FEATURES
9/1/2019

Treats & Trends at the Trade Show

Chris Beytes, Jennifer Polanz & Jennifer Zurko
Another Cultivate has come and gone. Our observations was that the show was packed much of Sunday and Monday, and all the major and minor players seemed to be in attendance. It was as upbeat and busy as any of the previous “Ohios” (this was Beytes’ 25th time at the show). At press time, we didn’t have final attendance numbers, but according to the exhibitors we spoke with, the right people were there and they say they were writing business.

Although we were only able to attend a handful of educational sessions between all of us, they were well-attended—certainly, there was no shortage of information on the hot topics of the day, from immigration to automation.

If you didn’t make it, all we can say is, “Why not?” All of us—whether business owner, manager or employee—benefit from regular doses of information and inspiration in order to stay engaged and relevant. Mark your calendars for Cultivate’20, which will be July 11-14.

Tech from the trade show floor
iUNU

Somebody asked if we’d seen anything featuring artificial intelligence, so it was ironic that just an hour or so later, we met the folks at iUNU (pronounced “you knew”; the I is silent). They say their greenhouse data-gathering device, called Luna, utilizes artificial intelligence to help you build a map of the location, growth rate and maturity of your crops. The company was founded by Adam Greenberg, who comes from a family orchid greenhouse background.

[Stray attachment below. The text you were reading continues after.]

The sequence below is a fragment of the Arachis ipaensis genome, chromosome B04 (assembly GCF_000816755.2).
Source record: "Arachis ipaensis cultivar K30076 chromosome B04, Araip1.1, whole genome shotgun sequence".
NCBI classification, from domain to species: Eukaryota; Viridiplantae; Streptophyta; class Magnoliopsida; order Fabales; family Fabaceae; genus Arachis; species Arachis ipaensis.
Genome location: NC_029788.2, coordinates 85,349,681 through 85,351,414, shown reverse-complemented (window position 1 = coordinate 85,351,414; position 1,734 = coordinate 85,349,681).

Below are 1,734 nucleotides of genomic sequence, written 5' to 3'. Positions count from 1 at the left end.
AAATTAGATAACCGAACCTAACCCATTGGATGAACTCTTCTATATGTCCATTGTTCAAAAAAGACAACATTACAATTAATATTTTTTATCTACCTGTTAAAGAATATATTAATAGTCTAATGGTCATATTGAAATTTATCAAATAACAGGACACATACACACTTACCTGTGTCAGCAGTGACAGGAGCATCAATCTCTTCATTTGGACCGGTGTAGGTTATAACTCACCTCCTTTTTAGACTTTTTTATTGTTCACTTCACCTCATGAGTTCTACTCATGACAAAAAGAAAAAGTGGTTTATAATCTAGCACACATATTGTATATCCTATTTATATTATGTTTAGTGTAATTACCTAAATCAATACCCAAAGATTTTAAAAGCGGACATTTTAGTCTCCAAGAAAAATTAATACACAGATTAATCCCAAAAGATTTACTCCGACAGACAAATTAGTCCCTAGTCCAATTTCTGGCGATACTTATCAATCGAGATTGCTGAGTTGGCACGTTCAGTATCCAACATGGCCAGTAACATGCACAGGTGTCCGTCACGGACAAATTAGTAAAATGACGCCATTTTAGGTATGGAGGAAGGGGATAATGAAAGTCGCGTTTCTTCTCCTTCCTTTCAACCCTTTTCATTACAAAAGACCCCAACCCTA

Luna is a precision optical device that rides on a rail over the top of your crop, taking pictures regularly (once to several times a day). That data is combined with data from stationary cameras and various environmental and light sensors, and sent to a computer, where it’s all crunched into an analysis of the real-time growth rate of your crop(s). Think of it as graphical tracking taken to a super high level and tracking every plant in the greenhouse, not just a few.

Once you have a history of growth rate and all the accompanying environment data, you can more accurately and efficiently produce your crops. You can use the technology on young plants or finished plants, and can even track plants as they flower, so you know the exact bloom percentage of a bench or bay for sales purposes. You can use the data to deploy labor and even use it to keep an eye on your crops remotely.

Pricing is via a monthly subscription model, and iUNU is very consultative in their sales and setup procedure to ensure your success with the system.

Pictured: The iUNU crew: Robert Kendrick, Jeff Kahn, Madeleine White and Shane Lewis. They didn’t have an actual Luna in the booth, but you can see a photo of it on the banner on the right.